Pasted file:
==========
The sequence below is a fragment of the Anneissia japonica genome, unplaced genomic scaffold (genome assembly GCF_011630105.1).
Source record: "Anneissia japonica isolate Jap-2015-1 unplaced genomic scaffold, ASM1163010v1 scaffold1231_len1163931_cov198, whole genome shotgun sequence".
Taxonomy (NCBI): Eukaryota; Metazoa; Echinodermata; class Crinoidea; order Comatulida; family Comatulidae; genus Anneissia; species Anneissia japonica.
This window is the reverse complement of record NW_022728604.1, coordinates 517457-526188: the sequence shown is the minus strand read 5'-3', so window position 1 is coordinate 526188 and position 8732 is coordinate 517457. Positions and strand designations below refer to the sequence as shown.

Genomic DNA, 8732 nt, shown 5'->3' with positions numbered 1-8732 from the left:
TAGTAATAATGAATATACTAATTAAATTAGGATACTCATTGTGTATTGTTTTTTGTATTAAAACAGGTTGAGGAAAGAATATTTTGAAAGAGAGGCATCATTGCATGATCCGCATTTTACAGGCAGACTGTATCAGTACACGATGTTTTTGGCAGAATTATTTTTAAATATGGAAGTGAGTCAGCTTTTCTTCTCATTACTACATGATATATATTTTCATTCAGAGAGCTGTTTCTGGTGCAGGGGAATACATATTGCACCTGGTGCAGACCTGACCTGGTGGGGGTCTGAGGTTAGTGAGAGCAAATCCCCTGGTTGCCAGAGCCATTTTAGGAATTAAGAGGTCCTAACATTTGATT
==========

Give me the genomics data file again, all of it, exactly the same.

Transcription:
The sequence below is a fragment of the Anneissia japonica genome, unplaced genomic scaffold (genome assembly GCF_011630105.1).
Source record: "Anneissia japonica isolate Jap-2015-1 unplaced genomic scaffold, ASM1163010v1 scaffold1231_len1163931_cov198, whole genome shotgun sequence".
Taxonomy (NCBI): Eukaryota; Metazoa; Echinodermata; class Crinoidea; order Comatulida; family Comatulidae; genus Anneissia; species Anneissia japonica.
This window is the reverse complement of record NW_022728604.1, coordinates 517457-526188: the sequence shown is the minus strand read 5'-3', so window position 1 is coordinate 526188 and position 8732 is coordinate 517457. Positions and strand designations below refer to the sequence as shown.

Genomic DNA, 8732 nt, shown 5'->3' with positions numbered 1-8732 from the left:
TAGTAATAATGAATATACTAATTAAATTAGGATACTCATTGTGTATTGTTTTTTGTATTAAAACAGGTTGAGGAAAGAATATTTTGAAAGAGAGGCATCATTGCATGATCCGCATTTTACAGGCAGACTGTATCAGTACACGATGTTTTTGGCAGAATTATTTTTAAATATGGAAGTGAGTCAGCTTTTCTTCTCATTACTACATGATATATATTTTCATTCAGAGAGCTGTTTCTGGTGCAGGGGAATACATATTGCACCTGGTGCAGACCTGACCTGGTGGGGGTCTGAGGTTAGTGAGAGCAAATCCCCTGGTTGCCAGAGCCATTTTAGGAATTAAGAGGTCCTAACATTTGATT